Name: Andrea Pippins
Location: Baltimore, MD
How would you describe your work?
I would describe my work as eclectic, fun, rich with color, and pattern-ful.
Design school attended, if applicable:
Temple University Tyler School of Art for undergrad, and then graduate school five years later.
Where do you find inspiration?
I enjoy scouring the Internet for inspiration, but I try to make an effort to get off the computer and explore the library, go to museums and markets to get my creative juices flowing. I’m always inspired by hand-painted barbershop signs from various countries throughout Africa, women of color and their stories, 80s-90s hip hop styling, vintage black American ephemera, folk tales, black mythology, Afro- futurism, the Black Arts Movement, and people who make things by hand. Textiles, patterns, and folk art are always on my moodboards.
Who are some of your favorite designers or artists?
Wow, there are so many. I love the photography of Malick Sidibé and Seydou Keïta. Collages from Mickalene Thomas, Lorna Simpson, and Wangechi Mutu. Portraits by Kehinde Wiley, Tamara Natalie Madden, and Mustafa Maluka. Prints from Margaret Kilgallen and Sister Mary Corita Kent. Lately I’ve been really excited about the work of artist Angelica Dass and her Humanae project. Gail Anderson, Paula Scher and Marian Bantjes are three of my design heroes.
Do you have a favorite among all the projects you’ve worked on?
I have a few favorites. For the last two years I worked on the promotional materials for the Black Star Film Festival and it has been an amazing experience. The festival founder and artistic director, Maori Karmael Holmes, and I have a great creative synergy, which inspires the process. For the most recent one (2014) I was unable to attend the full festival but loved seeing others posting images of the work or just seeing pops of the designs in the backgrounds of photographs.
I just finished an illustration for caribBeing, a non-profit that highlights art, film, and culture related to the Caribbean experience. It was inspired by a 21-Day Doodle Challenge I launched in January, where I invited friends on social media to doodle for at least 10 minutes a day. After seeing some of my doodles they reached out about working together on a doodle-style illustration about the Caribbean immigrant experience. It was fun to create little doodled vignettes and then apply vibrant colors. I want to do more projects like this.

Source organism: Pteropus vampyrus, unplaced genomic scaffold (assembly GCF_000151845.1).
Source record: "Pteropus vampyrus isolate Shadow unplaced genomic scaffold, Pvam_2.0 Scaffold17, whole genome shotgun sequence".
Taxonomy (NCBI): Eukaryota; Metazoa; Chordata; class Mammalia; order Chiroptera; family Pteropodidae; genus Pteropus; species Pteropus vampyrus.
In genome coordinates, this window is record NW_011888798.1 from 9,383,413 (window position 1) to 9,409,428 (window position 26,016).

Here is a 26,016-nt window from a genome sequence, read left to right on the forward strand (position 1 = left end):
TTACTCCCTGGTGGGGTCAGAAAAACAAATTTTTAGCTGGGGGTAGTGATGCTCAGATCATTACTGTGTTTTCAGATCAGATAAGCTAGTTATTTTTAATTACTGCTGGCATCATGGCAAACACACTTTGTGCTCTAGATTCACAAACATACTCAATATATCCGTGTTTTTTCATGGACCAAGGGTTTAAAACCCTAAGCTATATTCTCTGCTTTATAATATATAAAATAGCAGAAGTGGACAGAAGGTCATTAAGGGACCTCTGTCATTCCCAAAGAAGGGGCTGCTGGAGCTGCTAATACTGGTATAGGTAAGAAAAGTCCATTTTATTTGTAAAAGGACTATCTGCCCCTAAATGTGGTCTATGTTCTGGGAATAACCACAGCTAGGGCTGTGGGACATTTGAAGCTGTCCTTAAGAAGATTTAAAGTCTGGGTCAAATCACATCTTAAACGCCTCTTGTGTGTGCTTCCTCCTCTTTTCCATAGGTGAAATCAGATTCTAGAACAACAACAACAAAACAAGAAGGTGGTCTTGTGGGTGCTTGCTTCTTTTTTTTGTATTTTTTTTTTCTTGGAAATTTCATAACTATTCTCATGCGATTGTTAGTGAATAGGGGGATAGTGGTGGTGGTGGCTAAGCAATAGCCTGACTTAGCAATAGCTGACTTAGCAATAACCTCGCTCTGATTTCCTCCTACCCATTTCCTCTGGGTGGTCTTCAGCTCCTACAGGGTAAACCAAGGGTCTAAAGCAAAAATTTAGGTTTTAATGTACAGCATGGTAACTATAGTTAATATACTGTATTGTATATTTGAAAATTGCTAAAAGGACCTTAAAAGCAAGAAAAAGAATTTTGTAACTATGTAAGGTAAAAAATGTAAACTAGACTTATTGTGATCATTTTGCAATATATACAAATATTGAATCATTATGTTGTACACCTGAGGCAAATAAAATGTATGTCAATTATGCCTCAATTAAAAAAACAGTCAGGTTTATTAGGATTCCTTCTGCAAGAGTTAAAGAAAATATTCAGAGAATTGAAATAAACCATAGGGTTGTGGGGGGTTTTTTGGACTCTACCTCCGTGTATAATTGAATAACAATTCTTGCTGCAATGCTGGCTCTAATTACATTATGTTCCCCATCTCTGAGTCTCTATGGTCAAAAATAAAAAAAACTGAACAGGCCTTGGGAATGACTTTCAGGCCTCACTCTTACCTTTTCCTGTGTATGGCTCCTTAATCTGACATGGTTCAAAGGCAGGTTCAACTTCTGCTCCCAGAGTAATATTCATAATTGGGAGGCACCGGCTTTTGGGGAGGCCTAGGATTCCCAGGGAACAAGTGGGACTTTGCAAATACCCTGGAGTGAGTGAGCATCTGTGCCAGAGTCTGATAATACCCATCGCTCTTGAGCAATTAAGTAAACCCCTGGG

Is there a project that stands out to you as having been the biggest challenge of your career so far?
One of the most challenging projects is also one of my favorites. The project was to create a mural design for the Brown Betty Dessert Boutique in Philadelphia. It was a challenge because I had never designed or painted a mural before. Despite not having a clue on how it was going to come together or what the project would entail I said “yes” without any hesitation. Being a big fan of their brand and cupcakes it sounded like the perfect project for me. It was also the biggest project I had worked on as a freelance designer.
I was responsible for designing T-shirts, gift cards, window-clings, along with the mural. That meant working with different production bureaus, and linking with an experienced muralist, Cathey White, to figure out how this graphic I created in Illustrator would translate onto the wall. I learned so much, made new friends, and created something that has a lot of good memories attached to it. We spent hours painting that mural, and it was really therapeutic. We also laughed a lot and had Kanye’s My Beautiful Dark Twisted Fantasy on high rotation. It was a great time.
What do you hope to accomplish in the future?
I would like to write a book about designing women of color, teach workshops abroad, and make work that inspires social change. A series about the creative process is a dream project high on my list of things to do.
What’s your best advice for designers today?
For budding artists and designers, don’t be afraid to take risks with your ideas. Experiment and explore. Be excited, and immerse yourself in your work. As you learn, teach. Whether it’s becoming a mentor, teaching a workshop, writing for a blog, or even just tweeting information, share what you know.
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